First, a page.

ALBUFEIRA (PORTUGAL)- ‘Living fossils’, ‘sea serpents’. Frilled Sharks are the stuff of legends. Not often do we come across them. One species was caught this week by a research trawler off the coast of the Algarve, southern Portugal, the Portuguese Institute for the Sea and the Atmosphere (IPMA) said in a statement.
The 1,5 meter larger shark, was a male and caught at 700 meters deep in waters off the resort of Portimao by a a commercial trawler, as part of an “initiative to minimise undesirable catches in European fisheries”.
The Frilled Shark is called a ‘living fossil’ because remains have been dated back 80 million years, making it one of very few species of such antiquity still around today.
The shark, which has a long, slim, snake-like body, is “little known in terms of its biology or environment”, according to the scientists, because it lives at great depths in the Atlantic and off the coasts of Australia, New Zealand and Japan.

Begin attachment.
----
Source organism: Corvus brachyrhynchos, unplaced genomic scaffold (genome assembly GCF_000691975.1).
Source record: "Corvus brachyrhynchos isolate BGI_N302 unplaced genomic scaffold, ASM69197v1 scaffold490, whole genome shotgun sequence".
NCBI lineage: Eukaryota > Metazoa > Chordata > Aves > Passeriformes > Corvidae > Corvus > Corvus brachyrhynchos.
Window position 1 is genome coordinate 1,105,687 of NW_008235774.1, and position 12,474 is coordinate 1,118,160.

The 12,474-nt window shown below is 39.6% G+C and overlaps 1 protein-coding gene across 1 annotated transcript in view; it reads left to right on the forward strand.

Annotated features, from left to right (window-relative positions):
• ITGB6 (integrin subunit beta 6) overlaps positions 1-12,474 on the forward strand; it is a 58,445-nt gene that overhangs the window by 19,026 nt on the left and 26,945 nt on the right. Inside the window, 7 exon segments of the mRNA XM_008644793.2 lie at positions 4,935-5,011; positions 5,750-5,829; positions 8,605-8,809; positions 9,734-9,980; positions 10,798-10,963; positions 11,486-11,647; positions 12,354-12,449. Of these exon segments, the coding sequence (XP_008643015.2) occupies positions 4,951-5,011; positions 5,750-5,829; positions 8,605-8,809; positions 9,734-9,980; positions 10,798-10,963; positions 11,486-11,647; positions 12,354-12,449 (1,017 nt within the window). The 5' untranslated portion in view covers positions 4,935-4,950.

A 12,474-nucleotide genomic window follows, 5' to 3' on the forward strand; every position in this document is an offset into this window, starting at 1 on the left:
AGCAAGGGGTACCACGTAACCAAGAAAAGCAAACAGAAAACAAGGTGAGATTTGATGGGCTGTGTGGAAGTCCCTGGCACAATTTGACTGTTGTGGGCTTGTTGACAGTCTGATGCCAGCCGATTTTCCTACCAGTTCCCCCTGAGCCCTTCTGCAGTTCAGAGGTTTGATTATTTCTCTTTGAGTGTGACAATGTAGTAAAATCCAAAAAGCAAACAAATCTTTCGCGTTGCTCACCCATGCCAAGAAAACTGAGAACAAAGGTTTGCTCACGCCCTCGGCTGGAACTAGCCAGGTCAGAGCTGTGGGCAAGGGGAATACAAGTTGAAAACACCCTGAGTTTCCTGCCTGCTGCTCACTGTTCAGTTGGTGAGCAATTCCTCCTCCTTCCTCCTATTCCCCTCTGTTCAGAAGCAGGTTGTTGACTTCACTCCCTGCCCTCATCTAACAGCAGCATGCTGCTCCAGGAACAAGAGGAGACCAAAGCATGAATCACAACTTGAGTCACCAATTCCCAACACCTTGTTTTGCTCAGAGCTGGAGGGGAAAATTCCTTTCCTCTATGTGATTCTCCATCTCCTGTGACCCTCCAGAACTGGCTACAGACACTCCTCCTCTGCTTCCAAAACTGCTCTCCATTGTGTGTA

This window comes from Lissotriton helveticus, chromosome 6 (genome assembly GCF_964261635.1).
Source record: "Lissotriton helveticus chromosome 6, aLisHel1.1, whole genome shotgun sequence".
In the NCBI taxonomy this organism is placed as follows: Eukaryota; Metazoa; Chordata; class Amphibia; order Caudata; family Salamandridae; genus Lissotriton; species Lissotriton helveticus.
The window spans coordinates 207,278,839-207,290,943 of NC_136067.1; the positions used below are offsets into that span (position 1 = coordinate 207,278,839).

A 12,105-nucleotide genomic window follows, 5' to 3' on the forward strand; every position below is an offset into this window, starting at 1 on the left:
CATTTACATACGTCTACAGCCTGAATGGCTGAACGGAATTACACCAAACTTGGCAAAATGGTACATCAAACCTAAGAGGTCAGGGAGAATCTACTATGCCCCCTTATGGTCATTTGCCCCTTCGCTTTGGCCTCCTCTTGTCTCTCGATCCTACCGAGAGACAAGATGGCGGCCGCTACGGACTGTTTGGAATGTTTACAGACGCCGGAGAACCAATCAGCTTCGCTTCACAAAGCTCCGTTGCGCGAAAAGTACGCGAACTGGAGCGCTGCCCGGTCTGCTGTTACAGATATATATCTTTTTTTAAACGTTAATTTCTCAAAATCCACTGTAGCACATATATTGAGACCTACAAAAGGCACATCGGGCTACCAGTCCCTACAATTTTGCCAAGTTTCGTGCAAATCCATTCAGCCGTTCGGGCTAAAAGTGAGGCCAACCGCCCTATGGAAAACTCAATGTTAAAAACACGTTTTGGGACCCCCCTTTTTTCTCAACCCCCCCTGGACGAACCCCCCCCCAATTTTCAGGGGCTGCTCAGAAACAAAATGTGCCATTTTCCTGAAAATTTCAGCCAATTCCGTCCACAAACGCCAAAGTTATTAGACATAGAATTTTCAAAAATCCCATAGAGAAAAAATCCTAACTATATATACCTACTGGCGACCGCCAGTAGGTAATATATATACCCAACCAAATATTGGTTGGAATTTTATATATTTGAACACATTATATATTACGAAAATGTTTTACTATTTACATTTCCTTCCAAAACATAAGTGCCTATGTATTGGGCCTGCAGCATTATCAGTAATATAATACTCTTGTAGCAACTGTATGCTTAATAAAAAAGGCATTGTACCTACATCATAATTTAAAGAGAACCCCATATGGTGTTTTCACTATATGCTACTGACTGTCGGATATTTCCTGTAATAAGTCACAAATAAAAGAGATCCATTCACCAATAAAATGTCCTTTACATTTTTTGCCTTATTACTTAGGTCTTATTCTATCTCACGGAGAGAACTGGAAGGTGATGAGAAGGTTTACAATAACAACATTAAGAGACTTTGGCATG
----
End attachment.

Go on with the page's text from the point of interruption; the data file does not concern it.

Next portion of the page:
Professor Margarida Castro of the University of the Algarve told Sic Noticias that the shark gets its name from the frilled arrangement of its 300 teeth, “which allows it to trap squid, fish and other sharks in sudden lunges”.
The reporter dubbed it a “monster of the deep”, and it is true that Samuel Garman, the first scientist to study the frilled shark, thought its snake-like movements may have inspired sailors’ stories of sea serpents.
About ten years ago a living Frilled Shark was filmed in Japan:
More about the Frilled Shark.